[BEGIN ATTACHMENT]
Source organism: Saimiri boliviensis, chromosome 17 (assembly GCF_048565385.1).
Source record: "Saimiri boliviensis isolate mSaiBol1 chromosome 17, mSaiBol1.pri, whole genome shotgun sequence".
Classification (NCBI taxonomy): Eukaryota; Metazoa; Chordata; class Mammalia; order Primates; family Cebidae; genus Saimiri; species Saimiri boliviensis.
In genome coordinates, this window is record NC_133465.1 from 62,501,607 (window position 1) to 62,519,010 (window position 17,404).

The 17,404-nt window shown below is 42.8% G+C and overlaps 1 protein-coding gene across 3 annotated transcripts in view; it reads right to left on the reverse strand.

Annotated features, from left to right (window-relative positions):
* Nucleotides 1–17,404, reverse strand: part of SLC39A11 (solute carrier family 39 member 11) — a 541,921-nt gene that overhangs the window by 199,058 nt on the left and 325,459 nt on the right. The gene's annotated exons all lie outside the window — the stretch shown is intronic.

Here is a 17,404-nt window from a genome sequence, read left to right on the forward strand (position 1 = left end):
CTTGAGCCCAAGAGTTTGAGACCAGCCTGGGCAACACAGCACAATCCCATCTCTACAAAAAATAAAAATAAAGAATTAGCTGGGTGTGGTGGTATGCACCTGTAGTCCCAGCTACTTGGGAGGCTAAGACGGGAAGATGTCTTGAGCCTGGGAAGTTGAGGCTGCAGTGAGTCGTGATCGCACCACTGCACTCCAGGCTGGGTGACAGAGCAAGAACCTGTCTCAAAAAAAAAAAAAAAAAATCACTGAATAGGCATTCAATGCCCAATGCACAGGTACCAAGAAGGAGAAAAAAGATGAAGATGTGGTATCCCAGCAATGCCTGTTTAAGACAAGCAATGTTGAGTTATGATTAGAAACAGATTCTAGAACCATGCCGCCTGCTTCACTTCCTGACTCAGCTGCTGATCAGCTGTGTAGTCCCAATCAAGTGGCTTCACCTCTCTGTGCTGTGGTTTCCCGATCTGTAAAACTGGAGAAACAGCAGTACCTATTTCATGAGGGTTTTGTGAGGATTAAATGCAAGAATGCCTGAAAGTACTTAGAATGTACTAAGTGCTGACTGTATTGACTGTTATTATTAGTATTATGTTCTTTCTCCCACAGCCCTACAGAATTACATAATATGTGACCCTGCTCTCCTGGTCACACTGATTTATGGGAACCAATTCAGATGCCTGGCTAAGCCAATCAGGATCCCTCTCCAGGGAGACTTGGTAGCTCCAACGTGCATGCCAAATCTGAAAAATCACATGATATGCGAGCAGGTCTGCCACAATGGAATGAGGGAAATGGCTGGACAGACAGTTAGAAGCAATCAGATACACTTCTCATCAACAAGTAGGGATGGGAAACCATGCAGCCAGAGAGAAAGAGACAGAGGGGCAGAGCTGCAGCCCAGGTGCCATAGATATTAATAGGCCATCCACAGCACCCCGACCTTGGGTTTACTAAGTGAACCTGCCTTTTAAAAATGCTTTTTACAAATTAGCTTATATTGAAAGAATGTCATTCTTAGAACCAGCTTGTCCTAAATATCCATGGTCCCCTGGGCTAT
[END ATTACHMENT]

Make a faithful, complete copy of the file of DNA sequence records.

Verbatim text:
Source organism: Saimiri boliviensis, chromosome 17 (assembly GCF_048565385.1).
Source record: "Saimiri boliviensis isolate mSaiBol1 chromosome 17, mSaiBol1.pri, whole genome shotgun sequence".
Classification (NCBI taxonomy): Eukaryota; Metazoa; Chordata; class Mammalia; order Primates; family Cebidae; genus Saimiri; species Saimiri boliviensis.
In genome coordinates, this window is record NC_133465.1 from 62,501,607 (window position 1) to 62,519,010 (window position 17,404).

The 17,404-nt window shown below is 42.8% G+C and overlaps 1 protein-coding gene across 3 annotated transcripts in view; it reads right to left on the reverse strand.

Annotated features, from left to right (window-relative positions):
* Nucleotides 1–17,404, reverse strand: part of SLC39A11 (solute carrier family 39 member 11) — a 541,921-nt gene that overhangs the window by 199,058 nt on the left and 325,459 nt on the right. The gene's annotated exons all lie outside the window — the stretch shown is intronic.

Here is a 17,404-nt window from a genome sequence, read left to right on the forward strand (position 1 = left end):
CTTGAGCCCAAGAGTTTGAGACCAGCCTGGGCAACACAGCACAATCCCATCTCTACAAAAAATAAAAATAAAGAATTAGCTGGGTGTGGTGGTATGCACCTGTAGTCCCAGCTACTTGGGAGGCTAAGACGGGAAGATGTCTTGAGCCTGGGAAGTTGAGGCTGCAGTGAGTCGTGATCGCACCACTGCACTCCAGGCTGGGTGACAGAGCAAGAACCTGTCTCAAAAAAAAAAAAAAAAAATCACTGAATAGGCATTCAATGCCCAATGCACAGGTACCAAGAAGGAGAAAAAAGATGAAGATGTGGTATCCCAGCAATGCCTGTTTAAGACAAGCAATGTTGAGTTATGATTAGAAACAGATTCTAGAACCATGCCGCCTGCTTCACTTCCTGACTCAGCTGCTGATCAGCTGTGTAGTCCCAATCAAGTGGCTTCACCTCTCTGTGCTGTGGTTTCCCGATCTGTAAAACTGGAGAAACAGCAGTACCTATTTCATGAGGGTTTTGTGAGGATTAAATGCAAGAATGCCTGAAAGTACTTAGAATGTACTAAGTGCTGACTGTATTGACTGTTATTATTAGTATTATGTTCTTTCTCCCACAGCCCTACAGAATTACATAATATGTGACCCTGCTCTCCTGGTCACACTGATTTATGGGAACCAATTCAGATGCCTGGCTAAGCCAATCAGGATCCCTCTCCAGGGAGACTTGGTAGCTCCAACGTGCATGCCAAATCTGAAAAATCACATGATATGCGAGCAGGTCTGCCACAATGGAATGAGGGAAATGGCTGGACAGACAGTTAGAAGCAATCAGATACACTTCTCATCAACAAGTAGGGATGGGAAACCATGCAGCCAGAGAGAAAGAGACAGAGGGGCAGAGCTGCAGCCCAGGTGCCATAGATATTAATAGGCCATCCACAGCACCCCGACCTTGGGTTTACTAAGTGAACCTGCCTTTTAAAAATGCTTTTTACAAATTAGCTTATATTGAAAGAATGTCATTCTTAGAACCAGCTTGTCCTAAATATCCATGGTCCCCTGGGCTAT